Interview on actor Boris Karloff with daughter Sarah Karloff

“Sure, I remember Boris Karloff. He was the monster in Frankenstein.”Well, yes, but what about Scarface, one of the finest gangster films ever made, directed by Howard Hawks … and The Old Dark House, the granddaddy of all haunted house thrillers, directed by James Whale … and The Lost Patrol, the template for all the lost patrol films which followed, directed by John Ford? Not bad, not bad at all.“Boris Karloff, he was in that horror flick, Frankenstein, right?”For sure, for sure. But if it’s Karloff and horror, let’s not stop there. How about 1934’s The Black Cat, a wicked little gem which teamed Karloff and Bela Lugosi for the first time? Or 1935’s The Black Room, another nasty gem in which Karloff plays twins, one good and the other evil (and is he ever!)? Or The Raven, from 1935? Another Karloff/Lugosi delicious little horror thriller. These three solid thrillers work surprisingly well even today, 70 plus years after their releases.“Boris Karloff, Boris Karloff? Wasn’t he in Frankenstein? Played the monster, I think.”Certainly did, more than once. In addition to Frankenstein, he also played the monster in both Bride Of Frankenstein (1935) and Son Of Frankenstein (1939). In fact, there are those who say that his performance as the monster in Bride is the best of his career.“I know who Boris Karloff was, he had the screws in his forehead, in that monster flick, Frankenstein.”Sure did. But the screws were inside his head – and definitely not screwed too tight – in such enduring dark horror classics as The Body Snatcher ('45), Isle Of The Dead ('45) and Bedlam ('46). All three are Val Lewton productions, and each serves as a solid example of Lewton’s estimable work.“Karloff, he was always the same, wasn’t he? The Frankenstein monster.”Don’t tell that to Danny Kaye, who played opposite Karloff in The Secret Life Of Walter Mitty; nor to Gary Cooper, who played opposite Karloff in DeMille’s Unconquered, both in 1947. Not a monster in sight, just a very, very fine actor named Boris Karloff.Or tell that to Broadway theatergoers, who caught Karloff in Arsenic And Old Lace and Peter Pan opposite Mary Martin and The Lark opposite Julie Harris.Or mention it to television viewers who caught Karloff’s Uncle Vanya on Masterpiece Playhouse, or his title role in Don Quixote or his King Arthur in A Connecticut Yankee in King Arthur’s Court or his turn as Father Knickerbocker in The Legend Of Sleepy Hollow. “Karloff, Karloff? Why do I know the name. …? Oh, yeah, oh, yeah, he was the monster in all those Frankenstein movies.”Which Peter Bogdanovich used to great advantage in his first film, the wonderful Targets ('68). But Bogdanovich uses this as a mere springboard in this tight little thriller. Karloff plays a man not unlike himself, with his own film image as one of the film’s ironic driving points.This Sunday night, at 8 pm ET, Sarah Karloff, daughter of Boris Karloff, discusses her father’s fascinating career on ICONS Radio Hour. Ms. Karloff offers first-hand anecdotes about her father’s approach to acting and, especially revealing, his feelings about his career in horror films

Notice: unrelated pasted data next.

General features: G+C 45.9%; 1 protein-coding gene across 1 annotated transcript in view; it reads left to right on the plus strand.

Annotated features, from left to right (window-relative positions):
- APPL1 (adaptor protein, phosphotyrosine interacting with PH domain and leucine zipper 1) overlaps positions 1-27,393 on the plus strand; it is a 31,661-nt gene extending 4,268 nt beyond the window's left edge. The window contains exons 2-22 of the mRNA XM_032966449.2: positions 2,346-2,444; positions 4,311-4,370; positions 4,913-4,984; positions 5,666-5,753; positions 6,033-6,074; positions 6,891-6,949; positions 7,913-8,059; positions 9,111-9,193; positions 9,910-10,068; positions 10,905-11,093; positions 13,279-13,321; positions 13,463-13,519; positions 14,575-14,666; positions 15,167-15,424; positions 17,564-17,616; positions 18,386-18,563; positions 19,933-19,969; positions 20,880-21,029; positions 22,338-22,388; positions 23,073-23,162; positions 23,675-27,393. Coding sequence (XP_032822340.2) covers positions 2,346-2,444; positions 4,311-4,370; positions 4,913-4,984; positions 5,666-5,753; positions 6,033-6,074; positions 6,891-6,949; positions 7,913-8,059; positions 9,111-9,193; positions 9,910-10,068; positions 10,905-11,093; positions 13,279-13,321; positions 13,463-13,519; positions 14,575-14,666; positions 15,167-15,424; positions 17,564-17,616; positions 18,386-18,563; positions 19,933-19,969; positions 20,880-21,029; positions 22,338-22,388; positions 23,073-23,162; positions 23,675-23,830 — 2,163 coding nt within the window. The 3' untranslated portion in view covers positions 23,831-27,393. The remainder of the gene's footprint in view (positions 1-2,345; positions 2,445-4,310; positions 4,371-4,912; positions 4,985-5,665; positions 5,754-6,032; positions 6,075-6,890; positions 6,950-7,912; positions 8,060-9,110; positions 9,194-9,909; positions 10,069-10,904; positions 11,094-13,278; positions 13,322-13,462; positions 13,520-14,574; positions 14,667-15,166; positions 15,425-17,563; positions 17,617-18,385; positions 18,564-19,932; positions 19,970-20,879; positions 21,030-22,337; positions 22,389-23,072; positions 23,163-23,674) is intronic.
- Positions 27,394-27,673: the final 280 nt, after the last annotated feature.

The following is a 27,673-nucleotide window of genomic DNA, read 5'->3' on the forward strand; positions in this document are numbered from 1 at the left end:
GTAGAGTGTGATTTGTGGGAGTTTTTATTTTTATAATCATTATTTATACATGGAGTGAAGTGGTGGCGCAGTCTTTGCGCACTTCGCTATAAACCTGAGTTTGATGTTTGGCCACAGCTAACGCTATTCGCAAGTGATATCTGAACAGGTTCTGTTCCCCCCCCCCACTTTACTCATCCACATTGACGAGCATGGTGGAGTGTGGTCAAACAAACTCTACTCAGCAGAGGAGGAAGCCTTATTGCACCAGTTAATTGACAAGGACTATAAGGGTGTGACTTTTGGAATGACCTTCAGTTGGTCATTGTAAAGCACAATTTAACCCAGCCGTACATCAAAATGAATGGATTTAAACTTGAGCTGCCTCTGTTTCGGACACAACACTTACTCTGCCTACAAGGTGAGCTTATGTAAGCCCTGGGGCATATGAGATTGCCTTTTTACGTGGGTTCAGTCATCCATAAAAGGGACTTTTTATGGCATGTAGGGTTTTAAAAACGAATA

- John Mulholland, ICONS Radio Hour Host